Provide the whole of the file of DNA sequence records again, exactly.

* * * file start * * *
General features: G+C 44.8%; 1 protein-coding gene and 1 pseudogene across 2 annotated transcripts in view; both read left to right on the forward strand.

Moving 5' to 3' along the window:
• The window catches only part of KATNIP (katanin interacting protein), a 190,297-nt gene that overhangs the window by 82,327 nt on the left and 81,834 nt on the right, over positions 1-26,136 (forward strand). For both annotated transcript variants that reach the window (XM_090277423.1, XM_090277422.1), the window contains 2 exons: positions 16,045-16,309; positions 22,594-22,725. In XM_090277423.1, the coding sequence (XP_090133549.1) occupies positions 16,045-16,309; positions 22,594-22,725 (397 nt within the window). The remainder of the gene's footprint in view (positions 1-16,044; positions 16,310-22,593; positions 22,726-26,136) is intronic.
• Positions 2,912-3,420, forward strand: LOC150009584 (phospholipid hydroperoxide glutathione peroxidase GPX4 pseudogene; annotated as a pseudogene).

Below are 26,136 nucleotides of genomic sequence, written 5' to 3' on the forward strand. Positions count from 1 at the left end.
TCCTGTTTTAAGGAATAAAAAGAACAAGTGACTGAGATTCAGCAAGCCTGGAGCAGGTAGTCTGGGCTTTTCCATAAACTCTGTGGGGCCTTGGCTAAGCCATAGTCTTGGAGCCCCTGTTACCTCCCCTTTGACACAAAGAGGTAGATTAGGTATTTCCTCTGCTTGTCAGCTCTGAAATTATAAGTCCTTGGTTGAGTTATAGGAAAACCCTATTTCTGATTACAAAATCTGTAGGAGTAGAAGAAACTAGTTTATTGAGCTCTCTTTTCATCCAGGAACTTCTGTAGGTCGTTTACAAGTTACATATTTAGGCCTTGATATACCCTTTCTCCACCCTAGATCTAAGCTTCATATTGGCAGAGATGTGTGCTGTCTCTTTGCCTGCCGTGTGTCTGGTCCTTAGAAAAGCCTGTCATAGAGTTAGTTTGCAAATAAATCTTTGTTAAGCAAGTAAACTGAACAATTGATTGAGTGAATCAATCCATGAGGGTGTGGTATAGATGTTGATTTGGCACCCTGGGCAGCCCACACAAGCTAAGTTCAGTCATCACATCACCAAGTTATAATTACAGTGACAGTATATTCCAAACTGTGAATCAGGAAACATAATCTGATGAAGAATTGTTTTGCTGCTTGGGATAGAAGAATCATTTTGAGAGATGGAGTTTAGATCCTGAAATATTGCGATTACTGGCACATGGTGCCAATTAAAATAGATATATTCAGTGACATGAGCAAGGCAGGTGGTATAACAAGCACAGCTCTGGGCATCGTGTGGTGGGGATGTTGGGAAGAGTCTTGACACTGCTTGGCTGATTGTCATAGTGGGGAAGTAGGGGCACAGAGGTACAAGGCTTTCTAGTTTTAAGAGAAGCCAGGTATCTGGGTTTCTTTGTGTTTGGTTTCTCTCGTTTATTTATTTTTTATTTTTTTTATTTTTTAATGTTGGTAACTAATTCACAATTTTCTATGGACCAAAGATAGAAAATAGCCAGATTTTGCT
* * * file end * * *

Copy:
General features: G+C 44.8%; 1 protein-coding gene and 1 pseudogene across 2 annotated transcripts in view; both read left to right on the forward strand.

Moving 5' to 3' along the window:
• The window catches only part of KATNIP (katanin interacting protein), a 190,297-nt gene that overhangs the window by 82,327 nt on the left and 81,834 nt on the right, over positions 1-26,136 (forward strand). For both annotated transcript variants that reach the window (XM_090277423.1, XM_090277422.1), the window contains 2 exons: positions 16,045-16,309; positions 22,594-22,725. In XM_090277423.1, the coding sequence (XP_090133549.1) occupies positions 16,045-16,309; positions 22,594-22,725 (397 nt within the window). The remainder of the gene's footprint in view (positions 1-16,044; positions 16,310-22,593; positions 22,726-26,136) is intronic.
• Positions 2,912-3,420, forward strand: LOC150009584 (phospholipid hydroperoxide glutathione peroxidase GPX4 pseudogene; annotated as a pseudogene).

Below are 26,136 nucleotides of genomic sequence, written 5' to 3' on the forward strand. Positions count from 1 at the left end.
TCCTGTTTTAAGGAATAAAAAGAACAAGTGACTGAGATTCAGCAAGCCTGGAGCAGGTAGTCTGGGCTTTTCCATAAACTCTGTGGGGCCTTGGCTAAGCCATAGTCTTGGAGCCCCTGTTACCTCCCCTTTGACACAAAGAGGTAGATTAGGTATTTCCTCTGCTTGTCAGCTCTGAAATTATAAGTCCTTGGTTGAGTTATAGGAAAACCCTATTTCTGATTACAAAATCTGTAGGAGTAGAAGAAACTAGTTTATTGAGCTCTCTTTTCATCCAGGAACTTCTGTAGGTCGTTTACAAGTTACATATTTAGGCCTTGATATACCCTTTCTCCACCCTAGATCTAAGCTTCATATTGGCAGAGATGTGTGCTGTCTCTTTGCCTGCCGTGTGTCTGGTCCTTAGAAAAGCCTGTCATAGAGTTAGTTTGCAAATAAATCTTTGTTAAGCAAGTAAACTGAACAATTGATTGAGTGAATCAATCCATGAGGGTGTGGTATAGATGTTGATTTGGCACCCTGGGCAGCCCACACAAGCTAAGTTCAGTCATCACATCACCAAGTTATAATTACAGTGACAGTATATTCCAAACTGTGAATCAGGAAACATAATCTGATGAAGAATTGTTTTGCTGCTTGGGATAGAAGAATCATTTTGAGAGATGGAGTTTAGATCCTGAAATATTGCGATTACTGGCACATGGTGCCAATTAAAATAGATATATTCAGTGACATGAGCAAGGCAGGTGGTATAACAAGCACAGCTCTGGGCATCGTGTGGTGGGGATGTTGGGAAGAGTCTTGACACTGCTTGGCTGATTGTCATAGTGGGGAAGTAGGGGCACAGAGGTACAAGGCTTTCTAGTTTTAAGAGAAGCCAGGTATCTGGGTTTCTTTGTGTTTGGTTTCTCTCGTTTATTTATTTTTTATTTTTTTTATTTTTTAATGTTGGTAACTAATTCACAATTTTCTATGGACCAAAGATAGAAAATAGCCAGATTTTGCT